The team’s efforts have been needed more than ever. There has been a nation-wide nursing strike throughout government hospitals in Kenya. The reasons are complicated but the impact on patient care is significant. The palliative care physician, clinical officers and social workers have all stepped up to do what they can to insure patients pain and symptoms are identified and treated.

In our last update, I mentioned that we received a small grant to pilot the use of telephone monitoring as a means of delivering hospice care for patients who do not have access to home hospice services. That study is underway and we are preparing a second study in collaboration with the wonderful team at the Kimbilio Hospice in Kenya to use a similar approach for patients that are cared for in their inpatient hospice and then discharged home. Your donations are helping us bring pain and symptom management into the most rural parts of Western Kenya.

In June, Phanice, the palliative care nurse on our team, received a grant from the hospital in Kenya to visit the US. She spent three weeks with the palliative care teams in Indianapolis and Bloomington, Indiana. Phanice’s time included a week with Andrea the wound care nurse at Eskenazi Hospital. Andrea was kind enough to provide both education, as well as hosted Phanice in her home. Phanice’s time with Andrea was important since she is the primary nurse providing colostomy care for Moi Teaching and Referral Hospital in Kenya, as well as providing palliative care services to both inpatients and outpatients. Phanice spent a week with me at Bloomington Hospital and we concentrated on pain and symptom management. Overall, she found the experience invaluable and looks forward to implementing what she learned back in Kenya. We all learned from Phanice as well, she asks very insightful questions and her novel perspective helps us expand our views and our approach to medicine.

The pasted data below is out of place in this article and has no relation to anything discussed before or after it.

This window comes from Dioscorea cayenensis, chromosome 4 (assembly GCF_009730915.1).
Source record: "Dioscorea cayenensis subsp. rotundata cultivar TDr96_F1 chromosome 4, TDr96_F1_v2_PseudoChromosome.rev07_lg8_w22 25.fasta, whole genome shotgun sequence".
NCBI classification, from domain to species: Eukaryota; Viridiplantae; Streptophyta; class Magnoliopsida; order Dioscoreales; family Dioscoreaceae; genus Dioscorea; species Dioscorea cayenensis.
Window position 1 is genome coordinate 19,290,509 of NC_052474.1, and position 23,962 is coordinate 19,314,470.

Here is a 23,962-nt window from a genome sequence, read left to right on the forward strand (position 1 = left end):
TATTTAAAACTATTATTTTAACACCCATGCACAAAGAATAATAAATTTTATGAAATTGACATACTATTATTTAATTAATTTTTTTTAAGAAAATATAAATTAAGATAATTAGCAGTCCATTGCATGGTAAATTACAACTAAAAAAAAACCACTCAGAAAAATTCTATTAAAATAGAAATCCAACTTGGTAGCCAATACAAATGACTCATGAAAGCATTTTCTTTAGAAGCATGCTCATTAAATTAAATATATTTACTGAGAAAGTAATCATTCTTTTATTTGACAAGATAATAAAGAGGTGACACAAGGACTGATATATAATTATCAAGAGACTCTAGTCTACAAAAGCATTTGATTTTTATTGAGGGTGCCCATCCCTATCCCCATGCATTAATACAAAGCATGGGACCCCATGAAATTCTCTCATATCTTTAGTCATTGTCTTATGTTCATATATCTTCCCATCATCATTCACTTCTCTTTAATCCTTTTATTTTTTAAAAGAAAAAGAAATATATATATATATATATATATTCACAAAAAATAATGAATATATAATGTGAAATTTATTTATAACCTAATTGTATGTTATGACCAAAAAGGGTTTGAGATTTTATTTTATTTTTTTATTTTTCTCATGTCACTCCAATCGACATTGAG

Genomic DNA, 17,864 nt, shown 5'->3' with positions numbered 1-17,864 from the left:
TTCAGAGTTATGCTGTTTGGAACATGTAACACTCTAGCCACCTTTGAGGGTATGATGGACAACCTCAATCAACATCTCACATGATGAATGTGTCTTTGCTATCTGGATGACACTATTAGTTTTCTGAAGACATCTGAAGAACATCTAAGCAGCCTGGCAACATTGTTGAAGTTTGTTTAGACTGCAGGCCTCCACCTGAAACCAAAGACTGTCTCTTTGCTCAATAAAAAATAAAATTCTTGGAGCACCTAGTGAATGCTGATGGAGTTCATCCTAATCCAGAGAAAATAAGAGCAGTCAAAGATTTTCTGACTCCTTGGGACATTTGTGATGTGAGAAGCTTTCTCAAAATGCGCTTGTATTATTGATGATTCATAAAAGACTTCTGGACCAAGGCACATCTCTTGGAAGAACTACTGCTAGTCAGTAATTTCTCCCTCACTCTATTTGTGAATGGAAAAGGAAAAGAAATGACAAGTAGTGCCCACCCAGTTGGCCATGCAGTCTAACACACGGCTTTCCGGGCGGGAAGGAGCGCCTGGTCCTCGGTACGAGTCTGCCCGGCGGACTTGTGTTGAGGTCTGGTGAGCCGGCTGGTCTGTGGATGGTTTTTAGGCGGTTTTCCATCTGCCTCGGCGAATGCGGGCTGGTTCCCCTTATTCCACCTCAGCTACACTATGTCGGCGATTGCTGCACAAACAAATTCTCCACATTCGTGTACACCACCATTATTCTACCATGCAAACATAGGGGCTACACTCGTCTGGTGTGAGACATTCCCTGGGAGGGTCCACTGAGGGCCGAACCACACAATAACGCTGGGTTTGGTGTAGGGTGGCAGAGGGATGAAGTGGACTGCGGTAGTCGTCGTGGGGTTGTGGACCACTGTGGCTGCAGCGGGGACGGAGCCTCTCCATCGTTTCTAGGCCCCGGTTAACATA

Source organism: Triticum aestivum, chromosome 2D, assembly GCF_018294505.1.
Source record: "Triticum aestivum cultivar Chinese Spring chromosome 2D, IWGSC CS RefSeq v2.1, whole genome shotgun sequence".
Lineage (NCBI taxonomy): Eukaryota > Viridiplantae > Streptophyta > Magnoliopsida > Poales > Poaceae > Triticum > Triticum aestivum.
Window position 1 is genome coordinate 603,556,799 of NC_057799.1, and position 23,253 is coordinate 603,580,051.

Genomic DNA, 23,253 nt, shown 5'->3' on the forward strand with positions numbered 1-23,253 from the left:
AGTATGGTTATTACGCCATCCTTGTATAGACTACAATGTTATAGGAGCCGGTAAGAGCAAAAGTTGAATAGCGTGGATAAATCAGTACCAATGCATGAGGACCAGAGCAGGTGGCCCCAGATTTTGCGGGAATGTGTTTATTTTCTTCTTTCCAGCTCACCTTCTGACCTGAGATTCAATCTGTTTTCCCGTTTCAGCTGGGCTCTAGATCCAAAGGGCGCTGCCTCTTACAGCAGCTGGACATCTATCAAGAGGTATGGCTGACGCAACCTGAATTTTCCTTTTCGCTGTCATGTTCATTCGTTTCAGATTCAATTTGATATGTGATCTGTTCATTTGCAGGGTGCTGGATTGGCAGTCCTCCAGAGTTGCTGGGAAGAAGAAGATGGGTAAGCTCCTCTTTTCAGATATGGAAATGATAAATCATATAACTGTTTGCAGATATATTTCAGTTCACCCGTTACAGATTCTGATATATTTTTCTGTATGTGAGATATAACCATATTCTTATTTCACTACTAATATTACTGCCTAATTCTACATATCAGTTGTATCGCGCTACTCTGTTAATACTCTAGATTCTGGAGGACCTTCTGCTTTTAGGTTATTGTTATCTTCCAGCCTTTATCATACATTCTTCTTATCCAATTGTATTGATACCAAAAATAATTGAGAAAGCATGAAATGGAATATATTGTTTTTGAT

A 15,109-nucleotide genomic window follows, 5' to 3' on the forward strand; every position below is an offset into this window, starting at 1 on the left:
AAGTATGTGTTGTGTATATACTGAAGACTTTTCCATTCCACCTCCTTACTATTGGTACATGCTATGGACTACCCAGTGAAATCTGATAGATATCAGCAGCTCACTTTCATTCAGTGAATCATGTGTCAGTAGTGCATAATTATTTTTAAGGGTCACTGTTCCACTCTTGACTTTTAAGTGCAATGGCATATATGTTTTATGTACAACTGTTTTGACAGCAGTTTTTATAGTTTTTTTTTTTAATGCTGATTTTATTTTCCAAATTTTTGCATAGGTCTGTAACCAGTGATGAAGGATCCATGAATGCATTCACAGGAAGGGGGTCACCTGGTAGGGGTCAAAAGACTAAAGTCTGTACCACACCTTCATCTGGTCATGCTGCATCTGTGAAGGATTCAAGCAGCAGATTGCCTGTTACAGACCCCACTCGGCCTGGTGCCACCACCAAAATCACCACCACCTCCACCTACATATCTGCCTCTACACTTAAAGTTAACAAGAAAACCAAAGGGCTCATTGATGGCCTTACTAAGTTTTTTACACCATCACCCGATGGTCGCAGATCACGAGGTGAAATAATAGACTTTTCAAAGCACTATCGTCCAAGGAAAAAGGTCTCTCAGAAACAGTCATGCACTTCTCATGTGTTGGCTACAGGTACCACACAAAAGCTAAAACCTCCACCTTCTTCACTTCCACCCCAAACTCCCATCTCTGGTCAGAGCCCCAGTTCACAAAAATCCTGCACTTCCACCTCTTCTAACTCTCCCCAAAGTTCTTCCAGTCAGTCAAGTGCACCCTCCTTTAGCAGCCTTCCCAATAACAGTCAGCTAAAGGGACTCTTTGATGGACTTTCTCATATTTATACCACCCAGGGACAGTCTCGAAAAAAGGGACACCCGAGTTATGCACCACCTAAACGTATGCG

As always, thank you for your support! The Palliative Care Team takes patients who present with unimaginable suffering and provides them with pain relief, hope, and most importantly dignity. I have seen it and your donations really have direct impact on people in need.


Ken Cornetta and the Palliative Care Team